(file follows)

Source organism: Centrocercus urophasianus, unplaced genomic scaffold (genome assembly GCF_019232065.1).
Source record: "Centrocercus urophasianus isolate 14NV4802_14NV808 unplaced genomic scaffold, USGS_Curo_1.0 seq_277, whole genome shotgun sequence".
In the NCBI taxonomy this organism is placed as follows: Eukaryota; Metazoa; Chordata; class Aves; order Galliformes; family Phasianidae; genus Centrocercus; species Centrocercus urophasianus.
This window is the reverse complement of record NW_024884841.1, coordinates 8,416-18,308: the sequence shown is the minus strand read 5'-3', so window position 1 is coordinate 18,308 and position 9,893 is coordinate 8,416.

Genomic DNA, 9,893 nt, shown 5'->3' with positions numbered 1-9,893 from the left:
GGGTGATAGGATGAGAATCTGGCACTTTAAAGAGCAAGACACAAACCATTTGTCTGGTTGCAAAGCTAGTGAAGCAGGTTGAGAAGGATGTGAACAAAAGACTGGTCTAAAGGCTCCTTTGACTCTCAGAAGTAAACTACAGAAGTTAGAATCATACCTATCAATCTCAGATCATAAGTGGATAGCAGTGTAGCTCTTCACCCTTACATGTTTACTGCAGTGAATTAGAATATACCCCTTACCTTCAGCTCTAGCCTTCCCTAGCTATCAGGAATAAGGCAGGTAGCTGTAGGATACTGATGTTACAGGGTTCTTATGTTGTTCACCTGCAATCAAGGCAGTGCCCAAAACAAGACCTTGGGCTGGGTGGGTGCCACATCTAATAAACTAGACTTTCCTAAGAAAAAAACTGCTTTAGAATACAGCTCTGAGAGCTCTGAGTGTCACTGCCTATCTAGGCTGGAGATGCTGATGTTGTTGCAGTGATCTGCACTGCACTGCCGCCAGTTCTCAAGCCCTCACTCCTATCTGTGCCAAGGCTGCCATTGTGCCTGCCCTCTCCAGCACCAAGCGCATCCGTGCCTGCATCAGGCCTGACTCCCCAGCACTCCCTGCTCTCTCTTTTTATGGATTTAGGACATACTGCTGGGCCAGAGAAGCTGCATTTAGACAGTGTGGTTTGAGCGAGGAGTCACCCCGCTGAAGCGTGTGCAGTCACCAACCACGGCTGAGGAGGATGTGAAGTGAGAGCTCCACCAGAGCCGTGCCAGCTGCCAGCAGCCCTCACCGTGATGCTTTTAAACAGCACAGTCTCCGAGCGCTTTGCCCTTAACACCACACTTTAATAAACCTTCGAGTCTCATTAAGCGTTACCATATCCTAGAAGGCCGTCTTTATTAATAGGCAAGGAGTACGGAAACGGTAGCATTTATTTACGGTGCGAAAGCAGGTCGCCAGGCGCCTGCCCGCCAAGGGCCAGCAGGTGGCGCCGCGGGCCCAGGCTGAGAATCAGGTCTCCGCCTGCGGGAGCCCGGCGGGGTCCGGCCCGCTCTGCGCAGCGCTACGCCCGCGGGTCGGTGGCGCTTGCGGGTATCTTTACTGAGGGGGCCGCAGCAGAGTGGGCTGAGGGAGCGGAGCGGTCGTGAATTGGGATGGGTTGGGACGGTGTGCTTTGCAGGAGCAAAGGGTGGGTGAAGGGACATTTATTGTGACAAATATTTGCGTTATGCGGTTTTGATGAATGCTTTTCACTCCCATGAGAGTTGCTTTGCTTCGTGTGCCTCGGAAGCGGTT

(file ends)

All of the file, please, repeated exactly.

Source organism: Centrocercus urophasianus, unplaced genomic scaffold (genome assembly GCF_019232065.1).
Source record: "Centrocercus urophasianus isolate 14NV4802_14NV808 unplaced genomic scaffold, USGS_Curo_1.0 seq_277, whole genome shotgun sequence".
In the NCBI taxonomy this organism is placed as follows: Eukaryota; Metazoa; Chordata; class Aves; order Galliformes; family Phasianidae; genus Centrocercus; species Centrocercus urophasianus.
This window is the reverse complement of record NW_024884841.1, coordinates 8,416-18,308: the sequence shown is the minus strand read 5'-3', so window position 1 is coordinate 18,308 and position 9,893 is coordinate 8,416.

Genomic DNA, 9,893 nt, shown 5'->3' with positions numbered 1-9,893 from the left:
GGGTGATAGGATGAGAATCTGGCACTTTAAAGAGCAAGACACAAACCATTTGTCTGGTTGCAAAGCTAGTGAAGCAGGTTGAGAAGGATGTGAACAAAAGACTGGTCTAAAGGCTCCTTTGACTCTCAGAAGTAAACTACAGAAGTTAGAATCATACCTATCAATCTCAGATCATAAGTGGATAGCAGTGTAGCTCTTCACCCTTACATGTTTACTGCAGTGAATTAGAATATACCCCTTACCTTCAGCTCTAGCCTTCCCTAGCTATCAGGAATAAGGCAGGTAGCTGTAGGATACTGATGTTACAGGGTTCTTATGTTGTTCACCTGCAATCAAGGCAGTGCCCAAAACAAGACCTTGGGCTGGGTGGGTGCCACATCTAATAAACTAGACTTTCCTAAGAAAAAAACTGCTTTAGAATACAGCTCTGAGAGCTCTGAGTGTCACTGCCTATCTAGGCTGGAGATGCTGATGTTGTTGCAGTGATCTGCACTGCACTGCCGCCAGTTCTCAAGCCCTCACTCCTATCTGTGCCAAGGCTGCCATTGTGCCTGCCCTCTCCAGCACCAAGCGCATCCGTGCCTGCATCAGGCCTGACTCCCCAGCACTCCCTGCTCTCTCTTTTTATGGATTTAGGACATACTGCTGGGCCAGAGAAGCTGCATTTAGACAGTGTGGTTTGAGCGAGGAGTCACCCCGCTGAAGCGTGTGCAGTCACCAACCACGGCTGAGGAGGATGTGAAGTGAGAGCTCCACCAGAGCCGTGCCAGCTGCCAGCAGCCCTCACCGTGATGCTTTTAAACAGCACAGTCTCCGAGCGCTTTGCCCTTAACACCACACTTTAATAAACCTTCGAGTCTCATTAAGCGTTACCATATCCTAGAAGGCCGTCTTTATTAATAGGCAAGGAGTACGGAAACGGTAGCATTTATTTACGGTGCGAAAGCAGGTCGCCAGGCGCCTGCCCGCCAAGGGCCAGCAGGTGGCGCCGCGGGCCCAGGCTGAGAATCAGGTCTCCGCCTGCGGGAGCCCGGCGGGGTCCGGCCCGCTCTGCGCAGCGCTACGCCCGCGGGTCGGTGGCGCTTGCGGGTATCTTTACTGAGGGGGCCGCAGCAGAGTGGGCTGAGGGAGCGGAGCGGTCGTGAATTGGGATGGGTTGGGACGGTGTGCTTTGCAGGAGCAAAGGGTGGGTGAAGGGACATTTATTGTGACAAATATTTGCGTTATGCGGTTTTGATGAATGCTTTTCACTCCCATGAGAGTTGCTTTGCTTCGTGTGCCTCGGAAGCGGTT